Payment Innovation and Security

Q: What is the industry and RILA doing in response to recent cybersecurity attacks?  

A: Retailers place extremely high priority on data security and they invest tremendous resources to prevent attacks; however, cyber-criminals are persistent and their methods of attack are increasingly sophisticated.  That is why RILA’s Board of Directors recently approved the RILA Cybersecurity and Data Privacy Initiative, which seeks to enhance existing cybersecurity and privacy efforts, inform the public dialogue, and build and maintain consumer trust on three major sections: Cybersecurity, Improved Payments Security, and Consumer Privacy.   

Q: Why is protecting against cybersecurity a shared responsibility?  

A: The safety and security of our customer’s payment card data is of the utmost importance for the retail industry.  Risks associated with cybersecurity attacks are increasingly threatening the role that merchants play in commerce.  Protecting against cybersecurity threats targeting payment data is the shared responsibility of merchants, financial institutions that issue cards, and card networks.  No single process or technology can prevent cyber-attacks and fraud; rather, a layered approach is necessary to reduce and mitigate fraud and risk.   

Q: What steps do merchants take today to protect payment card information?  

A: Merchants employ multiple layers of security practices in order to safeguard customer payment card data, such as encryption of data, tokenization of data, prompting at the point-of-sale for personal identification numbers (PIN), zip code and address verification, Internet Protocol (IP) address/geolocation authentication, prompting for Card Verification Value (CVV), and automated transaction scoring, to name a few.   

Q: Who pays for fraud?  

A: Both merchants and card issuers.  A 2013 study by the Federal Reserve on debit card fraud losses found that cyber security fraud losses are relatively evenly divided among merchants and card issuers: for more secure transactions requiring a PIN the card issuer absorbed a greater share of the fraud; for less secure transactions (i.e. signature debit) merchants absorb an increasing share of fraud.7  For signature debit transactions, merchants absorb 45 percent of the losses and card issuers absorb 54 percent of the losses.  For PIN debit transactions, merchants absorb 2 percent of the losses and card issuers absorb 96 percent of the losses.  And for card-not-present transactions, which include online, telephone and catalogue sales, merchants absorb 68 percent of losses and card issuers absorb 29 percent of the losses.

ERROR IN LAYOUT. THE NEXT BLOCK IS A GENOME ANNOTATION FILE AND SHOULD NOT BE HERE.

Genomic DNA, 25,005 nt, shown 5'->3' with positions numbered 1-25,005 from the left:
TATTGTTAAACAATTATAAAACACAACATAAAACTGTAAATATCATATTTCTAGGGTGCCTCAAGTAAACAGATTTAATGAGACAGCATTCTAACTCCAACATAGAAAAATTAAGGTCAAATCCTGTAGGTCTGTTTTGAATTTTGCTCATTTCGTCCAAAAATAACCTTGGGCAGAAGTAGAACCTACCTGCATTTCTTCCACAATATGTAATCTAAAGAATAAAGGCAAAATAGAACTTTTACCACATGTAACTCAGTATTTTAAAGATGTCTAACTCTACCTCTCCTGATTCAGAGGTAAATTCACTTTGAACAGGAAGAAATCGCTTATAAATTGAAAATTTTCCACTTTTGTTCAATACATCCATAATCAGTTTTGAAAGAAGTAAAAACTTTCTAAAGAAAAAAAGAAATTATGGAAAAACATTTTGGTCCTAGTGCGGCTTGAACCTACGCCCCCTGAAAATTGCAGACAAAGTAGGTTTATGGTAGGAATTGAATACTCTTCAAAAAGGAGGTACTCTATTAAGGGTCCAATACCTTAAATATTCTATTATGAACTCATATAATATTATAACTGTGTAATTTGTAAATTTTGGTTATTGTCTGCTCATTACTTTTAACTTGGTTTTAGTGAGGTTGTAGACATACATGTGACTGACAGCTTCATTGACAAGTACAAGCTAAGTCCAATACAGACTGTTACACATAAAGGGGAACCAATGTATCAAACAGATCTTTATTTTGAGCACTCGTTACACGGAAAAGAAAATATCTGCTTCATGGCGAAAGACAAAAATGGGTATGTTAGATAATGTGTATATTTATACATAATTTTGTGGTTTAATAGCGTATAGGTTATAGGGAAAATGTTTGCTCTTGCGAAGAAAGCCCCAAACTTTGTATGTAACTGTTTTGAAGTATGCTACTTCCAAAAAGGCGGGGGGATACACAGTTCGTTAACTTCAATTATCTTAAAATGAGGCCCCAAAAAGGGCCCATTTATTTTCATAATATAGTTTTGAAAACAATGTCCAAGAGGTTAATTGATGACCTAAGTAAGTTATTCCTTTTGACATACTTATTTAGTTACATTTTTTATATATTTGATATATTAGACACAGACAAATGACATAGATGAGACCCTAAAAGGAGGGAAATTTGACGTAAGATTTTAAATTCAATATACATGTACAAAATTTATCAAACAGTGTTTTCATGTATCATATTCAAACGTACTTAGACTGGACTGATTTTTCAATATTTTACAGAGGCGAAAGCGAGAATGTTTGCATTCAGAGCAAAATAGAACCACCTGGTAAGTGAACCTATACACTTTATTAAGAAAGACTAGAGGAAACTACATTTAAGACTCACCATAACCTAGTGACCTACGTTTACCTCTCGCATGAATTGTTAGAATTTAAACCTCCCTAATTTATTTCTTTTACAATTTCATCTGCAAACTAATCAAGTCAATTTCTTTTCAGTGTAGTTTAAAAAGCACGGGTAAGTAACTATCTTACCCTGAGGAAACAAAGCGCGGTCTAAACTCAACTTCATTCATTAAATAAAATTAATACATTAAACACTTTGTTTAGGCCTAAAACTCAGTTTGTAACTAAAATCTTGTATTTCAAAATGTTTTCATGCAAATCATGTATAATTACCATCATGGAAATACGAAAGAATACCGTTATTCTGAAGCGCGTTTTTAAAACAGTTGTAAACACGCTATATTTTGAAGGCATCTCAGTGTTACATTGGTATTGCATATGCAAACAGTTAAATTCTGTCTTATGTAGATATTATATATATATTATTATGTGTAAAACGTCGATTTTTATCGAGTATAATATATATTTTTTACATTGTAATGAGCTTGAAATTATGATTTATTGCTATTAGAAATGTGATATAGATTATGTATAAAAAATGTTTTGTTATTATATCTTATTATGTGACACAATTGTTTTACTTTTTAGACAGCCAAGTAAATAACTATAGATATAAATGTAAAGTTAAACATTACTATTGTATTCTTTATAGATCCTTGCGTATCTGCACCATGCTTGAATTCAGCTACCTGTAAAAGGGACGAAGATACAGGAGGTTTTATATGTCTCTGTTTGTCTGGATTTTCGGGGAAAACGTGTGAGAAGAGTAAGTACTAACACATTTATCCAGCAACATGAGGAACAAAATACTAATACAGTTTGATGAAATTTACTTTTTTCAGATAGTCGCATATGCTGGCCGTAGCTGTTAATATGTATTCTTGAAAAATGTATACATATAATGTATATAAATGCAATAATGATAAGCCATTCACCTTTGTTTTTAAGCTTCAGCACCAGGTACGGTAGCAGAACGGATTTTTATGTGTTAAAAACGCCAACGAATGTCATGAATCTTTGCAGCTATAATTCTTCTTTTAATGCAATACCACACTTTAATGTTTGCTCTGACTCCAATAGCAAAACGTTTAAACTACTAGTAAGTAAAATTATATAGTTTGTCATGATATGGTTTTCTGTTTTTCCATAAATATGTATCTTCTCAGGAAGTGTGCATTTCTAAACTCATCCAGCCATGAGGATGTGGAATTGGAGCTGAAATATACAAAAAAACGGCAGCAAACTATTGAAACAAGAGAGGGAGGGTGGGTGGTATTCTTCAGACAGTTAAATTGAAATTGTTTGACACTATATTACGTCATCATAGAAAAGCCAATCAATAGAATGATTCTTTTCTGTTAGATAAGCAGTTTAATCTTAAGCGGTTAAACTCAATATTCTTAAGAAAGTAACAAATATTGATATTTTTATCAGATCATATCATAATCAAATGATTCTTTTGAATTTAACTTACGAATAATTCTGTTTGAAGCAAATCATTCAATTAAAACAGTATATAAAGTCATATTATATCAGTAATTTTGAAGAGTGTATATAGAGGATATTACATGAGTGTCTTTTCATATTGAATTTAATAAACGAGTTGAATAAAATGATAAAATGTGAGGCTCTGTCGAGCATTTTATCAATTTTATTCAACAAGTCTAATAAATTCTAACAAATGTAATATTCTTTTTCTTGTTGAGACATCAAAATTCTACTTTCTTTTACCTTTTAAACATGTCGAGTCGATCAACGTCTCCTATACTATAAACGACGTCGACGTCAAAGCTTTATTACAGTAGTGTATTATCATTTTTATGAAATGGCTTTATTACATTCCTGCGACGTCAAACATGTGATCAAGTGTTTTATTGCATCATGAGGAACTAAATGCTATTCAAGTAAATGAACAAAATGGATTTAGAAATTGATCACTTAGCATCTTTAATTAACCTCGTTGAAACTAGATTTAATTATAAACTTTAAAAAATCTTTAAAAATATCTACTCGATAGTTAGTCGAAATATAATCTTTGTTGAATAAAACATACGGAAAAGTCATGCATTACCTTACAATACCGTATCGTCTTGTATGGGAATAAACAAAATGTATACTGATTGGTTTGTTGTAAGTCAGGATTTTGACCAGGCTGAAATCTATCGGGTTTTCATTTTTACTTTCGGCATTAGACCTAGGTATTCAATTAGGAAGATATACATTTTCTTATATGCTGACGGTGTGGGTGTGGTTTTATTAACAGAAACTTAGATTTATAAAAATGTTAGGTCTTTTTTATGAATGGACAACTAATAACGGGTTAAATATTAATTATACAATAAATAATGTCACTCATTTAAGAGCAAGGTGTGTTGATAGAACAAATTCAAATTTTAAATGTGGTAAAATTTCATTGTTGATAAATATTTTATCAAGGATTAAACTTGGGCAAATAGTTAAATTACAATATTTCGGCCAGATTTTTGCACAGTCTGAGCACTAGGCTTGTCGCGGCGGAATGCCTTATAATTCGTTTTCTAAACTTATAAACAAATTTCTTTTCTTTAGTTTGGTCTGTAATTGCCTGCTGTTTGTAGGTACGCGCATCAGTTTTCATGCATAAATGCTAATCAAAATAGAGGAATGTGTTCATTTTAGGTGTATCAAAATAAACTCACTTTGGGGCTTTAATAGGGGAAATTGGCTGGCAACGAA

Q: How are card issuers compensated for costs associated with reissuing cards following a cyber-breach?  

A: Contrary to the claim that card issuers receive “pennies on the dollar” for card reissuance, by contract card issuers are reimbursed for fraud losses and card reissuance costs based upon a formula agreed to by the card issuer and card networks even if no fraudulent activity has actually occurred on the card.  For example, according to the MasterCard Account Data Compromise User Guide, under a formula that card issuers and MasterCard have agreed to, a small financial institution is reimbursed by the merchant at a cost of $2.69 per magnetic stripe card.  If this same card issuer had issued a Chip & PIN card – which experts agree would render card data stolen from cyber-attacks useless – the small financial institution would be reimbursed $3.66 per card.8  Visa maintains a similar reimbursement schedule.   

Q: Are card issuers 100% reimbursed for costs associated with card reissuance?  

A: That would be a good question to ask Visa and MasterCard directly, but unfortunately they haven’t been able to answer that.  MasterCard’s Account Data Compromise User Guide, which outlines terms that card issuers and MasterCard have agreed to by contract, say that card issuers are compensated on a per-card basis for 60 percent of the cards they have to reissue; the other 40 percent of cards are not eligible for reimbursement because: 1) they would have had to been replaced due to regular card expiration and card replacement cycles, and 2) a certain percentage of fraud (either occurring at the banks’ or merchants’ level) would have occurred on any given card due to normal fraud rates.

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